In the recent decision of Browne v Coles Group Supply Chain
Pty Limited  FWC 3670, the Fair Work Commission
reinstated a employee who been dismissed for initiating a fight
with a colleague whilst at work. In his decision, Vice President
Hatcher determined that initiating the fight constituted a valid
reason for dismissal, but that the dismissal was harsh because it
was disproportionate to the conduct when having regard to the
employee's 18 years' of service and previous good record of
service. The decision may be of particular concerns to employers,
as it suggests that workplace violence may not automatically give
rise to a valid and defensible basis for dismissal. This may be the
case even if the employer has a zero-tolerance policy to workplace
violence, and/or it conducts a thorough investigation of the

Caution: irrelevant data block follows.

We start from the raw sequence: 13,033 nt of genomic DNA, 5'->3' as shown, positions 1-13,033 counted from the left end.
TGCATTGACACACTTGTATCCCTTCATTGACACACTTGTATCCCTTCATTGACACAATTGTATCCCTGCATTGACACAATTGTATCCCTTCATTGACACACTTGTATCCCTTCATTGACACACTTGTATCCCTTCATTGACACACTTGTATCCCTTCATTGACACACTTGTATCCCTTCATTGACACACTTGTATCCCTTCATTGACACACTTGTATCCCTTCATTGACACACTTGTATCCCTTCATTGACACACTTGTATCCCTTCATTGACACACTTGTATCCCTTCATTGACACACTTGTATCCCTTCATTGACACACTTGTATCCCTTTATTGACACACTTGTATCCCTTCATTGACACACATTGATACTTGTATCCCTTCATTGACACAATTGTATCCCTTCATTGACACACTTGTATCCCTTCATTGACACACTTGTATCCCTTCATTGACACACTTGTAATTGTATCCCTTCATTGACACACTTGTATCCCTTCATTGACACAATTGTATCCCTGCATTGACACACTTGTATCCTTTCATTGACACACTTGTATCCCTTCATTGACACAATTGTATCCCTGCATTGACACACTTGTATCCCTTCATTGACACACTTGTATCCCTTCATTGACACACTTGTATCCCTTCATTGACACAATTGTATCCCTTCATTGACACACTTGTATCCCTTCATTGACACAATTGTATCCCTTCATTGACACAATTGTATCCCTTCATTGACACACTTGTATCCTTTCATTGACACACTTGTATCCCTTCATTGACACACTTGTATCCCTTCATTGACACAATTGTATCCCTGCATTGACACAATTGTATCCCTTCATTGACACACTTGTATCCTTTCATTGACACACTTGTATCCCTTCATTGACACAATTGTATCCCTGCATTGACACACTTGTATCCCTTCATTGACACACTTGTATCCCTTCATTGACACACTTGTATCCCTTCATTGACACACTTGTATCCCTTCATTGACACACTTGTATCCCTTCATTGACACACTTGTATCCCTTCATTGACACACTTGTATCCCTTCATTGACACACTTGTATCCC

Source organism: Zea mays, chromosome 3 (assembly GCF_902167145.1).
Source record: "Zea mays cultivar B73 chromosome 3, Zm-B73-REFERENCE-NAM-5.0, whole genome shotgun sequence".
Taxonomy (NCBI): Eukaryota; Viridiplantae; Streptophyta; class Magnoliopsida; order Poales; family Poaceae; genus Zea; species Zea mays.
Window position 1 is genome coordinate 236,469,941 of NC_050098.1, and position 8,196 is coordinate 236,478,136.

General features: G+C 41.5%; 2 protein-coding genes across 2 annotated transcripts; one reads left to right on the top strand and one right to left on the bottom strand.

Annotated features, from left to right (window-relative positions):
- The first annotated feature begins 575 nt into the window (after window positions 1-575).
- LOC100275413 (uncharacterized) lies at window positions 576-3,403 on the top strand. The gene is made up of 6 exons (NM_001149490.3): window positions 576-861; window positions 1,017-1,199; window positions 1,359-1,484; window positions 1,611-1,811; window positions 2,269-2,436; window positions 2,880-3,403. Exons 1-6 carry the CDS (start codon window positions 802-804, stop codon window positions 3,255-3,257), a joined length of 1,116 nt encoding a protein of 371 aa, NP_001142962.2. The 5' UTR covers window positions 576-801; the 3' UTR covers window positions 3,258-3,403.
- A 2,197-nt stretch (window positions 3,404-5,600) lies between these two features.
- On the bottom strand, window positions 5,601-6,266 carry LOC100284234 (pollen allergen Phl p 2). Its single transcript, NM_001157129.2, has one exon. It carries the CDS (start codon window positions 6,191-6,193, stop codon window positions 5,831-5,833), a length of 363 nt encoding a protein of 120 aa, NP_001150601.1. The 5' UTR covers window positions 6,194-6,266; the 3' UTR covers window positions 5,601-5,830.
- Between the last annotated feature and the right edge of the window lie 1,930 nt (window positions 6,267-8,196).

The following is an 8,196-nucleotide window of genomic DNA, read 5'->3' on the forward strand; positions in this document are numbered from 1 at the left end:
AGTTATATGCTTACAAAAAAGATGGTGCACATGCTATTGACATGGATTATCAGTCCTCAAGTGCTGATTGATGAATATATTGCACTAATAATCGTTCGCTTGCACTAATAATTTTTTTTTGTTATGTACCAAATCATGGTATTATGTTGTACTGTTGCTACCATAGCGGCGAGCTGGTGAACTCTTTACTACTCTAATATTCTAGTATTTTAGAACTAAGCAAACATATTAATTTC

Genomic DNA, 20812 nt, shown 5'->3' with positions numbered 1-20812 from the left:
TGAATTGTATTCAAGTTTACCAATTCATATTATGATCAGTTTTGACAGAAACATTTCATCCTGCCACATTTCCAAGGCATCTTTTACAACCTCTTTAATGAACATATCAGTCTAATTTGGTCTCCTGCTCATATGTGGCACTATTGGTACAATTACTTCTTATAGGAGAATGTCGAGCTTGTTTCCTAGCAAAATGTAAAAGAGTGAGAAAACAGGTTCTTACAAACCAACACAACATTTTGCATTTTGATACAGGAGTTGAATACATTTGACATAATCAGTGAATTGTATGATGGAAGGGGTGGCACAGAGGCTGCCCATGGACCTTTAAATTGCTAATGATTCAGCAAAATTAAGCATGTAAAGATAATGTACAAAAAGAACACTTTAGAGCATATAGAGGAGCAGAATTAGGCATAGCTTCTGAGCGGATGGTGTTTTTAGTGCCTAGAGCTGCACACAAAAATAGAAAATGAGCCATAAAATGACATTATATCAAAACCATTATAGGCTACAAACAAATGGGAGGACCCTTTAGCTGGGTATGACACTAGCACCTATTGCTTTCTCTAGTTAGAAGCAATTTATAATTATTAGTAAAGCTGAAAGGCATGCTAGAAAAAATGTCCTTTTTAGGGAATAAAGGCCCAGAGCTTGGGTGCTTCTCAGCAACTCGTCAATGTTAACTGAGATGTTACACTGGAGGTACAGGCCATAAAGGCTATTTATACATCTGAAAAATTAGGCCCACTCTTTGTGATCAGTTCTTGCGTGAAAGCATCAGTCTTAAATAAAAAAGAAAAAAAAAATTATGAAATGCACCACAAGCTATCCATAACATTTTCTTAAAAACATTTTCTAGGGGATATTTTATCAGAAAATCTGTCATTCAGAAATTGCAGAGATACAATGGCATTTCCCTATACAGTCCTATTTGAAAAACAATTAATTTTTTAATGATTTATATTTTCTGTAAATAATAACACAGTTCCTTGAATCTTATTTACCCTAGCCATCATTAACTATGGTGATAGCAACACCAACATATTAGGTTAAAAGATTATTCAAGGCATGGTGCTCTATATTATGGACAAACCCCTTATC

violent incident whilst affording the employee procedural fairness
This decision also illustrates the evolving approach industrial
tribunals have taken to determining employment and dismissal claims
involving employee violence. In the past, dismissals involving
employee violence have frequently been upheld by the industrial
tribunals (such as the Fair Work Commission), irrespective of
extenuating circumstances or the impact of the dismissal on the
employee. In the article "No Fighting on the Job" – but what of the
Fight for Reinstatement. Peter Punch provides some more
thoughts on the decision, as well as the evolution of industrial
tribunals' attitudes when dealing with dismissal claims
involving workplace violence.
The content of this article is intended to provide a general
guide to the subject matter. Specialist advice should be sought
about your specific circumstances.
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